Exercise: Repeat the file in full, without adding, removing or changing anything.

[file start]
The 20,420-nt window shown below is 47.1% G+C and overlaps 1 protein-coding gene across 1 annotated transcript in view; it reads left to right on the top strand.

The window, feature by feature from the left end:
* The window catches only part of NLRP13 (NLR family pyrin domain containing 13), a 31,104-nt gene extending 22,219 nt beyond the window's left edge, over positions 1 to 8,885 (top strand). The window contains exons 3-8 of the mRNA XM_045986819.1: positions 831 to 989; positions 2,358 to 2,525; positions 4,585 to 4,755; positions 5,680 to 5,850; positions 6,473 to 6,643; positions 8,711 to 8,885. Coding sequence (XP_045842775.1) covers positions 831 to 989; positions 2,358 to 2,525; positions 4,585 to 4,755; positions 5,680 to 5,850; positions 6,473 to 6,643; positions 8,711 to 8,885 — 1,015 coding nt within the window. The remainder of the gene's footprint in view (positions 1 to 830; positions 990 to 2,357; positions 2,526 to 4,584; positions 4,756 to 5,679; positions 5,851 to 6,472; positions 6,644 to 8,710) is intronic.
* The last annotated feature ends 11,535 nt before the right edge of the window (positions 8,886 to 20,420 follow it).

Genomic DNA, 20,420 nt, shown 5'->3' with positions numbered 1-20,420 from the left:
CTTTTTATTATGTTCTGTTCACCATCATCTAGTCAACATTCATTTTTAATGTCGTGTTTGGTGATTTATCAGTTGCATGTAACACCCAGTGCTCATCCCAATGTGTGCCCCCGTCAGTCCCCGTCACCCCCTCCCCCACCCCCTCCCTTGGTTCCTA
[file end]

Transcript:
The 20,420-nt window shown below is 47.1% G+C and overlaps 1 protein-coding gene across 1 annotated transcript in view; it reads left to right on the top strand.

The window, feature by feature from the left end:
* The window catches only part of NLRP13 (NLR family pyrin domain containing 13), a 31,104-nt gene extending 22,219 nt beyond the window's left edge, over positions 1 to 8,885 (top strand). The window contains exons 3-8 of the mRNA XM_045986819.1: positions 831 to 989; positions 2,358 to 2,525; positions 4,585 to 4,755; positions 5,680 to 5,850; positions 6,473 to 6,643; positions 8,711 to 8,885. Coding sequence (XP_045842775.1) covers positions 831 to 989; positions 2,358 to 2,525; positions 4,585 to 4,755; positions 5,680 to 5,850; positions 6,473 to 6,643; positions 8,711 to 8,885 — 1,015 coding nt within the window. The remainder of the gene's footprint in view (positions 1 to 830; positions 990 to 2,357; positions 2,526 to 4,584; positions 4,756 to 5,679; positions 5,851 to 6,472; positions 6,644 to 8,710) is intronic.
* The last annotated feature ends 11,535 nt before the right edge of the window (positions 8,886 to 20,420 follow it).

Genomic DNA, 20,420 nt, shown 5'->3' with positions numbered 1-20,420 from the left:
CTTTTTATTATGTTCTGTTCACCATCATCTAGTCAACATTCATTTTTAATGTCGTGTTTGGTGATTTATCAGTTGCATGTAACACCCAGTGCTCATCCCAATGTGTGCCCCCGTCAGTCCCCGTCACCCCCTCCCCCACCCCCTCCCTTGGTTCCTA